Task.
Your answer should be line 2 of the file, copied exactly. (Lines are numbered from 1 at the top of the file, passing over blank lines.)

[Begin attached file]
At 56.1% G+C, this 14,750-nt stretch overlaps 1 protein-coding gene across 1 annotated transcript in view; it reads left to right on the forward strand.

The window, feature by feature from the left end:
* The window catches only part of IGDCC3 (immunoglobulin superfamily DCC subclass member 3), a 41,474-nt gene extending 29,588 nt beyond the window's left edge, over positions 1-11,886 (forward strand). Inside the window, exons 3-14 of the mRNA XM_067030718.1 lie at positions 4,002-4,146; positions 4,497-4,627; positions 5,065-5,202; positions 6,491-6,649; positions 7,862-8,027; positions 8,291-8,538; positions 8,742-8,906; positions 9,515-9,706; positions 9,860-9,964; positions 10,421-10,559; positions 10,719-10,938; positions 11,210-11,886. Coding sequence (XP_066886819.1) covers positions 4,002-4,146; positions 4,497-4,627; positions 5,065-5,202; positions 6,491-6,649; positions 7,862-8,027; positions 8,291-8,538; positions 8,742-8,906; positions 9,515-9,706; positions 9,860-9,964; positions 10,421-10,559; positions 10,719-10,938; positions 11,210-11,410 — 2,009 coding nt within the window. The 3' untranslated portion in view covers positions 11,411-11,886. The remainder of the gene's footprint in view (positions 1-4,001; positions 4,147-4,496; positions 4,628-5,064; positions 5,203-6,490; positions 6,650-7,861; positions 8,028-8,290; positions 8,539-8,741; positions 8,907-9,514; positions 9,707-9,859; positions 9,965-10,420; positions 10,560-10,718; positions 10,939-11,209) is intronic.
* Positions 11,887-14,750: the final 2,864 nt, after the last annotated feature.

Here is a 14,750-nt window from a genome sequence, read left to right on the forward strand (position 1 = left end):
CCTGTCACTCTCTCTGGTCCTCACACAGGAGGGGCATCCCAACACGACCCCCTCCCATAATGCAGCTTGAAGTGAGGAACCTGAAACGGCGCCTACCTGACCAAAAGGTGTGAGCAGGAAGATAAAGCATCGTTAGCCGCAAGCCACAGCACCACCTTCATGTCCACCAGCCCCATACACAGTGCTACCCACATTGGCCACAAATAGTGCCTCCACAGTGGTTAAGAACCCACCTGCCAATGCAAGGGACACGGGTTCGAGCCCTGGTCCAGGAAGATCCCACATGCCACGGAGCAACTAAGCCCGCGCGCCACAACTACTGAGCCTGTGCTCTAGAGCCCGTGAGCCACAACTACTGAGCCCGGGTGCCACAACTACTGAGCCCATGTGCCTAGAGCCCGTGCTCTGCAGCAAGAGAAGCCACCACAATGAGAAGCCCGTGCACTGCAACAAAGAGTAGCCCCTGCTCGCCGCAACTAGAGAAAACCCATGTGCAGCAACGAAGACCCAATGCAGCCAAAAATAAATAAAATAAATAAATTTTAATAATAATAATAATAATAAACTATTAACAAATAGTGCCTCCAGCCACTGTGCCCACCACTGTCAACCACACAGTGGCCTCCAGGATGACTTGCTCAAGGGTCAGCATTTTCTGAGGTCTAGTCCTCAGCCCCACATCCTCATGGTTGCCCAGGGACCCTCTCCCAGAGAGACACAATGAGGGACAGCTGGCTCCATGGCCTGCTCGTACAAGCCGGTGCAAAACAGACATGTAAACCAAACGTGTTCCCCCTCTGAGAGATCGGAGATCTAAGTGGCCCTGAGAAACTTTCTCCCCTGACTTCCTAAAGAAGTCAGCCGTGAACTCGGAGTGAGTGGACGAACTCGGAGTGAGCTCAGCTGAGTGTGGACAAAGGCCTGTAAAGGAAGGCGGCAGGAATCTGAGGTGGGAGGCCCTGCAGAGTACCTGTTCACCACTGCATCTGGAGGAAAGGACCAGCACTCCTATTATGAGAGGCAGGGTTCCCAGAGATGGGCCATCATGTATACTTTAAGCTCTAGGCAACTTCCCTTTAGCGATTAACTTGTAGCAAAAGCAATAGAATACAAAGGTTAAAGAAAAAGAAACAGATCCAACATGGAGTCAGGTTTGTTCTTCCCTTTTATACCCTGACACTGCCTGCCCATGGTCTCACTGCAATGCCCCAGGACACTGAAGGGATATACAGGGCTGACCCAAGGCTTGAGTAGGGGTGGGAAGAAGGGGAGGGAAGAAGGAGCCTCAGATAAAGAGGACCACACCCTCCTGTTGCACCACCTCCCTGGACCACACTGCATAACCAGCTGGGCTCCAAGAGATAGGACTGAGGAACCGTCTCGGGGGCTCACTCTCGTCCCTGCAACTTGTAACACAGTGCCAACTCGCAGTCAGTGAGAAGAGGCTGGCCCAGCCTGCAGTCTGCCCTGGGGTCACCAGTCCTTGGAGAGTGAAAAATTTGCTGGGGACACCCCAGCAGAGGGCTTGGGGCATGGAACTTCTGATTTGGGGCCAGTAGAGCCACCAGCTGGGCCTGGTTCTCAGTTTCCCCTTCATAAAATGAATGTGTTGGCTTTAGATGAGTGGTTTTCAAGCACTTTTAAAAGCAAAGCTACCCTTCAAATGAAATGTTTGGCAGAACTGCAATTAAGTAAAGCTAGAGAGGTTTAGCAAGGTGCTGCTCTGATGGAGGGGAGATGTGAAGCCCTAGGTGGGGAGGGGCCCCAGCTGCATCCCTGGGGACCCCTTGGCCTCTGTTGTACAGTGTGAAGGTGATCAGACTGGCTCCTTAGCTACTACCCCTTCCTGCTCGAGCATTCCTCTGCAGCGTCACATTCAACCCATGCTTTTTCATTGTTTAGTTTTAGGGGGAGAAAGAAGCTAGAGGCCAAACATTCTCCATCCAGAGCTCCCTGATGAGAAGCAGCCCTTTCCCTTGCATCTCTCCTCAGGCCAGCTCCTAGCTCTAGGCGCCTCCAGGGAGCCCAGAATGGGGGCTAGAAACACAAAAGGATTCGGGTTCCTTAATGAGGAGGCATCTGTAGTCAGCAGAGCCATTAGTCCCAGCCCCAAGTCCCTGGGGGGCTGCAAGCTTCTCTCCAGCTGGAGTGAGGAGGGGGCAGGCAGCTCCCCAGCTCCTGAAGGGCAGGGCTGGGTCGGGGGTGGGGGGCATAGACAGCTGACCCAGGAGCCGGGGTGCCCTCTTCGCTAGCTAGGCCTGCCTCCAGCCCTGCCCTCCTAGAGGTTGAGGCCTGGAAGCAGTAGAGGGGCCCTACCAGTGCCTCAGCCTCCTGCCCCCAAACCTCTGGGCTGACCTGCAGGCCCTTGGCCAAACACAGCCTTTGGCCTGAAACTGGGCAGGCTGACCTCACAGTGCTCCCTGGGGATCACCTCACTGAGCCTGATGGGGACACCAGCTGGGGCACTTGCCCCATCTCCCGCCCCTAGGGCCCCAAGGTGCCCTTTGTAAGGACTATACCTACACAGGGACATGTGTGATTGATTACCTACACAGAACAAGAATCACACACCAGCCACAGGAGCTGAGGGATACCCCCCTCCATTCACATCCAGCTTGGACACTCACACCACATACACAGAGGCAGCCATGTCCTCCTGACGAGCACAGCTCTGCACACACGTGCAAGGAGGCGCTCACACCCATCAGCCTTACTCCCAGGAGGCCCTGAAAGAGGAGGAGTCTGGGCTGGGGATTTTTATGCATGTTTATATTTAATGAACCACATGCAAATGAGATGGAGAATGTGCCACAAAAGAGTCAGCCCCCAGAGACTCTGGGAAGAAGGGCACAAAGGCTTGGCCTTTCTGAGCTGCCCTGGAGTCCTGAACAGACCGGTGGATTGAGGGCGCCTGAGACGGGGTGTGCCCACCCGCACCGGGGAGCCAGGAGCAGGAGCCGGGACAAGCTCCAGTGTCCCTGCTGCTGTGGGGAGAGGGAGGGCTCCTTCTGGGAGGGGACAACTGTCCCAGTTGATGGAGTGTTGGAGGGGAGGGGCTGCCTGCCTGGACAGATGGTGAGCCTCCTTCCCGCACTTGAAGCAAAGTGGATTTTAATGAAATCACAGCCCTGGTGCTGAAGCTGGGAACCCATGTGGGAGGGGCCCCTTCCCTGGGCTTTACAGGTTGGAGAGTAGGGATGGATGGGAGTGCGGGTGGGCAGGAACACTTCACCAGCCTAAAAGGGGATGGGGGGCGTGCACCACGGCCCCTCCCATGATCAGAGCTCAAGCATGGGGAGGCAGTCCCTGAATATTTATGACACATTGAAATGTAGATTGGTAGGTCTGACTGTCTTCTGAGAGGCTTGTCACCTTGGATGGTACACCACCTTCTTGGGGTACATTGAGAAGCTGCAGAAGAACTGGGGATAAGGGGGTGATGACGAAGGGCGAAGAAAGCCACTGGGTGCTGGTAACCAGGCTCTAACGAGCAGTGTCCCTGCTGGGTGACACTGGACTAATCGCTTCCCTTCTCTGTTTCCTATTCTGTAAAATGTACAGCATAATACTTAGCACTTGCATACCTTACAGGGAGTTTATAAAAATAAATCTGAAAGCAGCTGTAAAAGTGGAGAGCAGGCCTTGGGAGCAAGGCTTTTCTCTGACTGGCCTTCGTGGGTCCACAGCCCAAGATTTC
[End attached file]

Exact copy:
The window, feature by feature from the left end: